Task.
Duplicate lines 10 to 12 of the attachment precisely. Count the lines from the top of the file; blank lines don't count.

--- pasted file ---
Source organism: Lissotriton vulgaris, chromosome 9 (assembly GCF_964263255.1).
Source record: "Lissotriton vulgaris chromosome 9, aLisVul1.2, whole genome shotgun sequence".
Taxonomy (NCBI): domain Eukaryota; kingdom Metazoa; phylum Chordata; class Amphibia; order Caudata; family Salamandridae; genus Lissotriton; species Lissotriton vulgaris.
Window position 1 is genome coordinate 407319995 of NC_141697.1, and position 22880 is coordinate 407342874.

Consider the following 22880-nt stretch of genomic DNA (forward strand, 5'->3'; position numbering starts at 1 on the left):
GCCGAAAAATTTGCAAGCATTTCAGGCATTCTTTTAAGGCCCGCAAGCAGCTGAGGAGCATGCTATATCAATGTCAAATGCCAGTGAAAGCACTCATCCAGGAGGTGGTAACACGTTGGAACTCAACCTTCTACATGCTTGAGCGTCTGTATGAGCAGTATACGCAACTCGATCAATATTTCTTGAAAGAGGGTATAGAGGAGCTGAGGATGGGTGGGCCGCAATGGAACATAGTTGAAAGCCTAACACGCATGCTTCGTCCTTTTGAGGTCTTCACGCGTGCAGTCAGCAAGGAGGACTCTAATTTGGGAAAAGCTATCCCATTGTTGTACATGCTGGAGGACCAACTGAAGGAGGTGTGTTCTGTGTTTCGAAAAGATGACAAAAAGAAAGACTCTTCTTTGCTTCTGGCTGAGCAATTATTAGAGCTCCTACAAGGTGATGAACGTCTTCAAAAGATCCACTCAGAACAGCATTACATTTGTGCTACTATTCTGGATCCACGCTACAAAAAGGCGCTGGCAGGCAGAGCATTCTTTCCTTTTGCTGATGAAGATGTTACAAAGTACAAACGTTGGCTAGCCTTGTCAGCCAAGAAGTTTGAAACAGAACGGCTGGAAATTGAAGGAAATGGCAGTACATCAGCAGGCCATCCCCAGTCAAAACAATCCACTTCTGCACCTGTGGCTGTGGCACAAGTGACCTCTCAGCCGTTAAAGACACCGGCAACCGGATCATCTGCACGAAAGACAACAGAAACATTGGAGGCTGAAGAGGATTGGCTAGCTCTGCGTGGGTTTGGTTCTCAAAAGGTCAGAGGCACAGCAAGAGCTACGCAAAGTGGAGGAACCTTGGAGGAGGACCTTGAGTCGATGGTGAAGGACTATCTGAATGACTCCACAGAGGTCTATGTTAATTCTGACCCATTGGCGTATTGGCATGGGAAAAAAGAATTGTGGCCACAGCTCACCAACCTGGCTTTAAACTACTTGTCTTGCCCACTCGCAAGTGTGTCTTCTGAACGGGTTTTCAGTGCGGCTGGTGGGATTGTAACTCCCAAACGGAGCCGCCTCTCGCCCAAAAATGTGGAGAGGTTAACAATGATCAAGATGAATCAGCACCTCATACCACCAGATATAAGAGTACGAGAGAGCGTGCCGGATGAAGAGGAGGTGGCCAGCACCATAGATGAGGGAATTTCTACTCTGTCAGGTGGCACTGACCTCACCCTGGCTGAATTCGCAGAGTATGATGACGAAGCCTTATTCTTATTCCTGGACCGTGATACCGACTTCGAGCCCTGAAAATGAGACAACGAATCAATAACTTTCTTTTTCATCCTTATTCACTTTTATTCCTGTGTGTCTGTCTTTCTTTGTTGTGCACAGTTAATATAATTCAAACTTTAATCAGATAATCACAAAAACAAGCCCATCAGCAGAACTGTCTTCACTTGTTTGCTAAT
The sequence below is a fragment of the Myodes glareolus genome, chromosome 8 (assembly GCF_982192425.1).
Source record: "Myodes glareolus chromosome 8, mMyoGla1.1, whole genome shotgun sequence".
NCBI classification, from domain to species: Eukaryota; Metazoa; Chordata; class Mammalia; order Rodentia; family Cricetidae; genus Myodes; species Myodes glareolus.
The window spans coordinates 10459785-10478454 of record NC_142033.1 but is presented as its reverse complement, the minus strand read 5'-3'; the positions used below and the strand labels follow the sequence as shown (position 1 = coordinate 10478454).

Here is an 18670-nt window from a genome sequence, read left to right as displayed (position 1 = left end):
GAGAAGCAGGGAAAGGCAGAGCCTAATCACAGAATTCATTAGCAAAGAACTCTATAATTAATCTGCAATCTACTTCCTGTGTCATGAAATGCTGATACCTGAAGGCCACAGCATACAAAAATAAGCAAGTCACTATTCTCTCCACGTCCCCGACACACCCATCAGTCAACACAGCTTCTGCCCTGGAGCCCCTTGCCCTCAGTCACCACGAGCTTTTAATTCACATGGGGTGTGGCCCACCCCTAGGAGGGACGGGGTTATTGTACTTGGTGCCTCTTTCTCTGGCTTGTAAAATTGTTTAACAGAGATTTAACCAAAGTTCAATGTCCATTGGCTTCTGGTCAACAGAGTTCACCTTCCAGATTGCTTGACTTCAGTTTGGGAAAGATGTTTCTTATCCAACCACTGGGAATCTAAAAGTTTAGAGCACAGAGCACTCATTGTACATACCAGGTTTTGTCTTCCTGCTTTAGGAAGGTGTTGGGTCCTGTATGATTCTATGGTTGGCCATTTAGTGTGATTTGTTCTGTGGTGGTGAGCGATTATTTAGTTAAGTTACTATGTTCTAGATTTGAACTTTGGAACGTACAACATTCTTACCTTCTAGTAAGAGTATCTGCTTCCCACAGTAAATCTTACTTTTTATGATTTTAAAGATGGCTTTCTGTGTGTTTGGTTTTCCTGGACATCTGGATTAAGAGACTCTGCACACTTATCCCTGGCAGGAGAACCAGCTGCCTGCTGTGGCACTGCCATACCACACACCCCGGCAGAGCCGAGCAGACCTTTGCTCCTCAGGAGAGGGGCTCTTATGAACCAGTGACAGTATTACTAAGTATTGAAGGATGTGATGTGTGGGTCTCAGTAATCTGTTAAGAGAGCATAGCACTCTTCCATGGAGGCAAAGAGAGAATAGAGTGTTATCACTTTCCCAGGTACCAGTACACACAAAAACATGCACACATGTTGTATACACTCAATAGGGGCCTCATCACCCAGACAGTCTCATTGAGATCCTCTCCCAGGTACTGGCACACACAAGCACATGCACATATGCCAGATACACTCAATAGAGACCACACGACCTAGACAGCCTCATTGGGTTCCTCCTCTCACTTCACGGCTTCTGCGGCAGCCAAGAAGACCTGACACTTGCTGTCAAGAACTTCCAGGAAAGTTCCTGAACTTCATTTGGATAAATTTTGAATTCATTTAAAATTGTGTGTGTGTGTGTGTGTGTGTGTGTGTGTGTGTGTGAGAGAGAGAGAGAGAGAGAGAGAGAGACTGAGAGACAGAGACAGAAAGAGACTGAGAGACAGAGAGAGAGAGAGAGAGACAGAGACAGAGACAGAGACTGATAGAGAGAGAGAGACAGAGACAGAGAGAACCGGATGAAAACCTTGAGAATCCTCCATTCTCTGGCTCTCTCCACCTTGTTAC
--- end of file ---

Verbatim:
The window spans coordinates 10459785-10478454 of record NC_142033.1 but is presented as its reverse complement, the minus strand read 5'-3'; the positions used below and the strand labels follow the sequence as shown (position 1 = coordinate 10478454).

Here is an 18670-nt window from a genome sequence, read left to right as displayed (position 1 = left end):
GAGAAGCAGGGAAAGGCAGAGCCTAATCACAGAATTCATTAGCAAAGAACTCTATAATTAATCTGCAATCTACTTCCTGTGTCATGAAATGCTGATACCTGAAGGCCACAGCATACAAAAATAAGCAAGTCACTATTCTCTCCACGTCCCCGACACACCCATCAGTCAACACAGCTTCTGCCCTGGAGCCCCTTGCCCTCAGTCACCACGAGCTTTTAATTCACATGGGGTGTGGCCCACCCCTAGGAGGGACGGGGTTATTGTACTTGGTGCCTCTTTCTCTGGCTTGTAAAATTGTTTAACAGAGATTTAACCAAAGTTCAATGTCCATTGGCTTCTGGTCAACAGAGTTCACCTTCCAGATTGCTTGACTTCAGTTTGGGAAAGATGTTTCTTATCCAACCACTGGGAATCTAAAAGTTTAGAGCACAGAGCACTCATTGTACATACCAGGTTTTGTCTTCCTGCTTTAGGAAGGTGTTGGGTCCTGTATGATTCTATGGTTGGCCATTTAGTGTGATTTGTTCTGTGGTGGTGAGCGATTATTTAGTTAAGTTACTATGTTCTAGATTTGAACTTTGGAACGTACAACATTCTTACCTTCTAGTAAGAGTATCTGCTTCCCACAGTAAATCTTACTTTTTATGATTTTAAAGATGGCTTTCTGTGTGTTTGGTTTTCCTGGACATCTGGATTAAGAGACTCTGCACACTTATCCCTGGCAGGAGAACCAGCTGCCTGCTGTGGCACTGCCATACCACACACCCCGGCAGAGCCGAGCAGACCTTTGCTCCTCAGGAGAGGGGCTCTTATGAACCAGTGACAGTATTACTAAGTATTGAAGGATGTGATGTGTGGGTCTCAGTAATCTGTTAAGAGAGCATAGCACTCTTCCATGGAGGCAAAGAGAGAATAGAGTGTTATCACTTTCCCAGGTACCAGTACACACAAAAACATGCACACATGTTGTATACACTCAATAGGGGCCTCATCACCCAGACAGTCTCATTGAGATCCTCTCCCAGGTACTGGCACACACAAGCACATGCACATATGCCAGATACACTCAATAGAGACCACACGACCTAGACAGCCTCATTGGGTTCCTCCTCTCACTTCACGGCTTCTGCGGCAGCCAAGAAGACCTGACACTTGCTGTCAAGAACTTCCAGGAAAGTTCCTGAACTTCATTTGGATAAATTTTGAATTCATTTAAAATTGTGTGTGTGTGTGTGTGTGTGTGTGTGTGTGTGTGTGAGAGAGAGAGAGAGAGAGAGAGAGAGACTGAGAGACAGAGACAGAAAGAGACTGAGAGACAGAGAGAGAGAGAGAGAGACAGAGACAGAGACAGAGACTGATAGAGAGAGAGAGACAGAGACAGAGAGAACCGGATGAAAACCTTGAGAATCCTCCATTCTCTGGCTCTCTCCACCTTGTTAC